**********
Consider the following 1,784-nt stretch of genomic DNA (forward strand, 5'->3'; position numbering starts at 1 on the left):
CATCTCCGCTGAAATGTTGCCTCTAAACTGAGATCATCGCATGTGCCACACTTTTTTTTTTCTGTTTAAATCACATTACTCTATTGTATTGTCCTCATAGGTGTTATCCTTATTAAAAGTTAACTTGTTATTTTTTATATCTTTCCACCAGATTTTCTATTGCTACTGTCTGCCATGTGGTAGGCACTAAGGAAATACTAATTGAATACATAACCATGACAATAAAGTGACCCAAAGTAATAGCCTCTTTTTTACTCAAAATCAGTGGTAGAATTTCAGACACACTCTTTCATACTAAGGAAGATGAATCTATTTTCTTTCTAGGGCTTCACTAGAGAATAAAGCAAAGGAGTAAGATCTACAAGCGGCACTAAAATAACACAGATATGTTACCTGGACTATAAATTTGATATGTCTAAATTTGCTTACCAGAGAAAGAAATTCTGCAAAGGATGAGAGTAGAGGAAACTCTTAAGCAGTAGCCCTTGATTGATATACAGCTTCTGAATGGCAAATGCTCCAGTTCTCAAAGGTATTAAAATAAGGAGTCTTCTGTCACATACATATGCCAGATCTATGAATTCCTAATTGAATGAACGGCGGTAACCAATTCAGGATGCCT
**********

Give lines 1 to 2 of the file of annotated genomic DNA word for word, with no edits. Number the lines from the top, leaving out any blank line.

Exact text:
Consider the following 1,784-nt stretch of genomic DNA (forward strand, 5'->3'; position numbering starts at 1 on the left):
CATCTCCGCTGAAATGTTGCCTCTAAACTGAGATCATCGCATGTGCCACACTTTTTTTTTTCTGTTTAAATCACATTACTCTATTGTATTGTCCTCATAGGTGTTATCCTTATTAAAAGTTAACTTGTTATTTTTTATATCTTTCCACCAGATTTTCTATTGCTACTGTCTGCCATGTGGTAGGCACTAAGGAAATACTAATTGAATACATAACCATGACAATAAAGTGACCCAAAGTAATAGCCTCTTTTTTACTCAAAATCAGTGGTAGAATTTCAGACACACTCTTTCATACTAAGGAAGATGAATCTATTTTCTTTCTAGGGCTTCACTAGAGAATAAAGCAAAGGAGTAAGATCTACAAGCGGCACTAAAATAACACAGATATGTTACCTGGACTATAAATTTGATATGTCTAAATTTGCTTACCAGAGAAAGAAATTCTGCAAAGGATGAGAGTAGAGGAAACTCTTAAGCAGTAGCCCTTGATTGATATACAGCTTCTGAATGGCAAATGCTCCAGTTCTCAAAGGTATTAAAATAAGGAGTCTTCTGTCACATACATATGCCAGATCTATGAATTCCTAATTGAATGAACGGCGGTAACCAATTCAGGATGCCT